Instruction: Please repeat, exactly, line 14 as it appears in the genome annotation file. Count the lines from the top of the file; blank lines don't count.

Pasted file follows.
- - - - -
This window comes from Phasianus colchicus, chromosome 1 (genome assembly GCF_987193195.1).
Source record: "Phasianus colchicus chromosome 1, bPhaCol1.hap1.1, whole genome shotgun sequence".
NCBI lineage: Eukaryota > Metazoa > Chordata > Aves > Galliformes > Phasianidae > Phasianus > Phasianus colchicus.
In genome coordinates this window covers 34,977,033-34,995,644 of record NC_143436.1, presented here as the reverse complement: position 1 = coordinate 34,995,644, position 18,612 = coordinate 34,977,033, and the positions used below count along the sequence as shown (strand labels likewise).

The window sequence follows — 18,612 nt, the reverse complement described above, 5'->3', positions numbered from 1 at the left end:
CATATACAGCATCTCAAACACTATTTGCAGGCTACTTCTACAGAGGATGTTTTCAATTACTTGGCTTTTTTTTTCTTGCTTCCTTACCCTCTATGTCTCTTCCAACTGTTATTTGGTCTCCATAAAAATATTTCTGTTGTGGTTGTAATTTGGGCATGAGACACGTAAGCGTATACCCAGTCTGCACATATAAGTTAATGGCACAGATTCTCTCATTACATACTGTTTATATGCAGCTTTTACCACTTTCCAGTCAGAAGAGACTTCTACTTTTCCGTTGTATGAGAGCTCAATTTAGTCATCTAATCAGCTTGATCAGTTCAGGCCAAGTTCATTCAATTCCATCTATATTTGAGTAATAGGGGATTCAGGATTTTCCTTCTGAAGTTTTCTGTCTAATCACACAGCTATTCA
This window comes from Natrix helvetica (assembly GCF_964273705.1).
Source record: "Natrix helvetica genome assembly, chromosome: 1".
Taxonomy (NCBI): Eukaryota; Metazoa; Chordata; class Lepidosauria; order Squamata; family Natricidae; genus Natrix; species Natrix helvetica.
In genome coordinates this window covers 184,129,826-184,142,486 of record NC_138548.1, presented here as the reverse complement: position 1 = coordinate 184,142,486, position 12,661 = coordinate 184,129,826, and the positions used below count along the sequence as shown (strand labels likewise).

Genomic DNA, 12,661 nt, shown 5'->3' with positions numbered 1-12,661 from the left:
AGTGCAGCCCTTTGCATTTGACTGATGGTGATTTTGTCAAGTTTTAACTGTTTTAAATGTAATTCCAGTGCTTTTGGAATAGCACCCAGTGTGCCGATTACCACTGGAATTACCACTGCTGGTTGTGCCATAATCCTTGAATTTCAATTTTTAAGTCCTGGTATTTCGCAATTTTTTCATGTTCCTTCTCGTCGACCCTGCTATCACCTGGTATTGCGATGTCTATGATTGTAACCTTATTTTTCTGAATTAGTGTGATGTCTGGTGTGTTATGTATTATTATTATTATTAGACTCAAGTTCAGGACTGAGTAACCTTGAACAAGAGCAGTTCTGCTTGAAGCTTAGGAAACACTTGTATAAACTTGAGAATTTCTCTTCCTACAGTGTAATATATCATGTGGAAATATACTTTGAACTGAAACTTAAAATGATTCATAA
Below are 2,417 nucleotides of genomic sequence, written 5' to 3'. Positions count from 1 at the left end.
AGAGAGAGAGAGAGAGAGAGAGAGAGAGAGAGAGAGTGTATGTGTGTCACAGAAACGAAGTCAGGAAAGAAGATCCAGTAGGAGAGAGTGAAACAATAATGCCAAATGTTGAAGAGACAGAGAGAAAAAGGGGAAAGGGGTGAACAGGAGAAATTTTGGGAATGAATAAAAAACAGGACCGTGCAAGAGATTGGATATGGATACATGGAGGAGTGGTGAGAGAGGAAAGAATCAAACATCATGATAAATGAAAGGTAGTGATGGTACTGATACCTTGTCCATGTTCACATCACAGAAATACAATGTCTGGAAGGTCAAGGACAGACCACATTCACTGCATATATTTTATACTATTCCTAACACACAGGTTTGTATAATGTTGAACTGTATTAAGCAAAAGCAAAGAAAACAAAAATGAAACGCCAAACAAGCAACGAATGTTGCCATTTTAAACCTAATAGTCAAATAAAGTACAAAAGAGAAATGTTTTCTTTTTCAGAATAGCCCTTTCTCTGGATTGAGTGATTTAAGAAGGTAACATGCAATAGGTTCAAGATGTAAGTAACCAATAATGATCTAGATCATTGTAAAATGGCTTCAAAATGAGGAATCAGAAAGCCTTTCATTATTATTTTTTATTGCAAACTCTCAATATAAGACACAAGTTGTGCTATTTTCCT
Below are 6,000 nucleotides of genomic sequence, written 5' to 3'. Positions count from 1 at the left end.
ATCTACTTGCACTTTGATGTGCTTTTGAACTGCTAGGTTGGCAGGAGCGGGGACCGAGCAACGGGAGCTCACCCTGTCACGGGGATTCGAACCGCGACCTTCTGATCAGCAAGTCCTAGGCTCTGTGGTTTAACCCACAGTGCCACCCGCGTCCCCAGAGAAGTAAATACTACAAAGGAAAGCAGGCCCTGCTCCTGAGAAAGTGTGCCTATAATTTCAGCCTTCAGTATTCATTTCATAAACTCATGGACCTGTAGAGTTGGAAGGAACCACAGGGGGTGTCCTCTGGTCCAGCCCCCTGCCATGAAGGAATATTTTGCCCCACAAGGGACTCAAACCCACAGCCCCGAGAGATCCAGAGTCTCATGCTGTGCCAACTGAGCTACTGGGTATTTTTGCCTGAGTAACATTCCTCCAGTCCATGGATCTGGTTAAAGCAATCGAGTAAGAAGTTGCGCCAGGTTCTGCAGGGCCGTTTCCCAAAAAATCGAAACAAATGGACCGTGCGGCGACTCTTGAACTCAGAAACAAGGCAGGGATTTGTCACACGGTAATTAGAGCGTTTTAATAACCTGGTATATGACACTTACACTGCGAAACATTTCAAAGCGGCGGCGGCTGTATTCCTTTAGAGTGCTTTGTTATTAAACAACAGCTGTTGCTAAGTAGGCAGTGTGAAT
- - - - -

AGAGAGAGAGAGAGAGAGAGAGAGAGAGAGAGAGAGTGTATGTGTGTCACAGAAACGAAGTCAGGAAAGAAGATCCAGTAGGAGAGAGTGAAACAATAATGCCAAATGTTGAAGAGACAGAGAGAAAAAGGGGAAAGGGGTGAACAGGAGAAATTTTGGGAATGAATAAAAAACAGGACCGTGCAAGAGATTGGATATGGATACATGGAGGAGTGGTGAGAGAGGAAAGAATCAAACATCATGATAAATGAAAGGTAGTGATGGTACTGATACCTTGTCCATGTTCACATCACAGAAATACAATGTCTGGAAGGTCAAGGACAGACCACATTCACTGCATATATTTTATACTATTCCTAACACACAGGTTTGTATAATGTTGAACTGTATTAAGCAAAAGCAAAGAAAACAAAAATGAAACGCCAAACAAGCAACGAATGTTGCCATTTTAAACCTAATAGTCAAATAAAGTACAAAAGAGAAATGTTTTCTTTTTCAGAATAGCCCTTTCTCTGGATTGAGTGATTTAAGAAGGTAACATGCAATAGGTTCAAGATGTAAGTAACCAATAATGATCTAGATCATTGTAAAATGGCTTCAAAATGAGGAATCAGAAAGCCTTTCATTATTATTTTTTATTGCAAACTCTCAATATAAGACACAAGTTGTGCTATTTTCCT